The Tippmann magazine is a two part shell with an internal magazine, retainer, follower and metal feeder lips. The outer shell is a nice addition which covers the cartridges and magazine spring from general dust and the effects of the weather. With the first few magazines of ammunition, there were a few subsequent jams where the cartridge failed to go into battery (CCI Standard), however that subsided after the first 10 magazines as the rifle consistently fed and ejected each cartridge.
There were little to no cases in which the forward assist was helpful as the bolt carrier group isn’t far forward enough to allow the forward assist to engage with the serrations on the BCG. It’s worth noting that it is better practice to strip the mag and charge the BCG to rectify the failure than to try and assist the bolt forwards. A variation of non subsonic .22 ammo was used on the Tippman Arms M4-22LR with little difference in operation or close range groupings (not enough data was collected to verify what ammunition was most accurate at longer ranges).
The average groupings on a test bench was 15 mm @ 50 metres using a ranged optic for assistance. These results were verified with other users using the same length barrel and similar ammunition. Different models of Tippmann Arms .22 rifles seem to work best with different brands of ammunition and there has been no clear preference or recommendation that can be brought forward.
The Tippmann Arms M4-22LR Elite is a well built rifle with no wobble across all the components and furniture. The stock does have some wobble with connection to the buffer tube however this can easily be modified to have less wobble. The paintwork on the receiver and the handguard is quite robust and has not shown any discolouration and does not show any unexpected wear without the carelessness of the user.
The steel barrel and breach do require some maintenance and cleaning to maintain the reliability of chambering and extracting of .22 cartridges. This is a common requirement for .22 calibre carbines as the ammunition easily leads to residue and clogging of the mechanisms. There is no set period as to when you should clean the breach or the barrel, generally it’s worth doing so at a regular basis in conjunction with how much you shoot and when you start to see issues with feeding or extracting.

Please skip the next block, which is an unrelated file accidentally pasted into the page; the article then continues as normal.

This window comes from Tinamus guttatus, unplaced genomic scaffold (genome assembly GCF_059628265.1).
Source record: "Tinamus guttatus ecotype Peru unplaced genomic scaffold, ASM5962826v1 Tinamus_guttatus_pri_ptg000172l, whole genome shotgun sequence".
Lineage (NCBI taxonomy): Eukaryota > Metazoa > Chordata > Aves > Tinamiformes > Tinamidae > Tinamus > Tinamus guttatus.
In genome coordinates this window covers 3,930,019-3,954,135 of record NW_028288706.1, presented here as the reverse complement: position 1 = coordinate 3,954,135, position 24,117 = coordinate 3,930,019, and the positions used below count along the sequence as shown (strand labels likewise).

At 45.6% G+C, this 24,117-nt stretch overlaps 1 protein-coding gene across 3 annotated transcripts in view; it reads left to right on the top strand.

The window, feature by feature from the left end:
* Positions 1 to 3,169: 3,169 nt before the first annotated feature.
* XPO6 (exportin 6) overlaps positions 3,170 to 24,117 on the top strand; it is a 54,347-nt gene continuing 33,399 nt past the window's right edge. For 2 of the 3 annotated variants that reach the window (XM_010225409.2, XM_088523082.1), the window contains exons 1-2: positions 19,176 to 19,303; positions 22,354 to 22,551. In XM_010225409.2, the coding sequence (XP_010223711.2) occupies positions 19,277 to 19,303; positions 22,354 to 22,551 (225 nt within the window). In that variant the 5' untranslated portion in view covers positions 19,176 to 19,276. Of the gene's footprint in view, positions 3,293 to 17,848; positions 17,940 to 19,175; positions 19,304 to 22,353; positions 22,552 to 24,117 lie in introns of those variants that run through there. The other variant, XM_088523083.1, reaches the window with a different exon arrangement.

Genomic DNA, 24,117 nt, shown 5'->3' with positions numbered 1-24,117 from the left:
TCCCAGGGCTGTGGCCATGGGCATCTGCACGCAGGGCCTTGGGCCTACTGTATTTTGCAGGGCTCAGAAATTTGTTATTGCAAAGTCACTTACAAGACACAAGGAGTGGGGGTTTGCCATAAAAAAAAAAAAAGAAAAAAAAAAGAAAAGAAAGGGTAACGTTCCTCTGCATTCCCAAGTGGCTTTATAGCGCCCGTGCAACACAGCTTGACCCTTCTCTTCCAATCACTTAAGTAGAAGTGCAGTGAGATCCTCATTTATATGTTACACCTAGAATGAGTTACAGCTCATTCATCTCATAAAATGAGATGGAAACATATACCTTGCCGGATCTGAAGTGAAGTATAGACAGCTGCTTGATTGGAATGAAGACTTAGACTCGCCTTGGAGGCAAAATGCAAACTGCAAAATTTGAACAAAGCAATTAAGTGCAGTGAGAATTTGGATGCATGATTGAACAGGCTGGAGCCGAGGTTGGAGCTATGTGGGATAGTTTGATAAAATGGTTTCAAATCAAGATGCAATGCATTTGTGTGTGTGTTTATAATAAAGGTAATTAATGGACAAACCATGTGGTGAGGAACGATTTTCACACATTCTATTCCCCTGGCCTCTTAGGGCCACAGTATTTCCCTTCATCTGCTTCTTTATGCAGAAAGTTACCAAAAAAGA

The Tippmann Arms M4-22LR Elite series range in the £900~ region depending on the retailer (much more expensive than the US market) which is close to double the most common competitor (Smith & Wesson M&P 15-22). It is also worth noting that many other brands such as Sig Sauer’s 522 and the Ruger 10/22 Autoloading rifles are much cheaper and comparably more unique.
If the need to be an AR 15 style rifle is adhered to, a similar comparison would be the Kriss Defiance MK-22 with similar pricing and similar features and compatibility with other brands of magazine. In some cases, the Kriss Defiance could be preferred based on the price value of the Tippmann Arms M4-22LR.
The Tippmann Arms M4-22LR Elite series is an interesting addition to the list of .22 based carbines available on the market. There is no reason a Tippmann Arms M4-22LR should not be considered for the purpose it is focused for, however there are some compromises such as the proprietary magazines and the inability to change the charging handle.
One of the main disadvantages of the Tippmann is the pricing that is available compared to other brands in the market. The Tippmann does not seem to prove it’s cost and would be more enticing if the pricing was lowered to the same price band as the Smith & Wesson M&P 10-22 at £500~ as it would not only be affordable but would better represent its US market prices and show the same value as the US market would give it.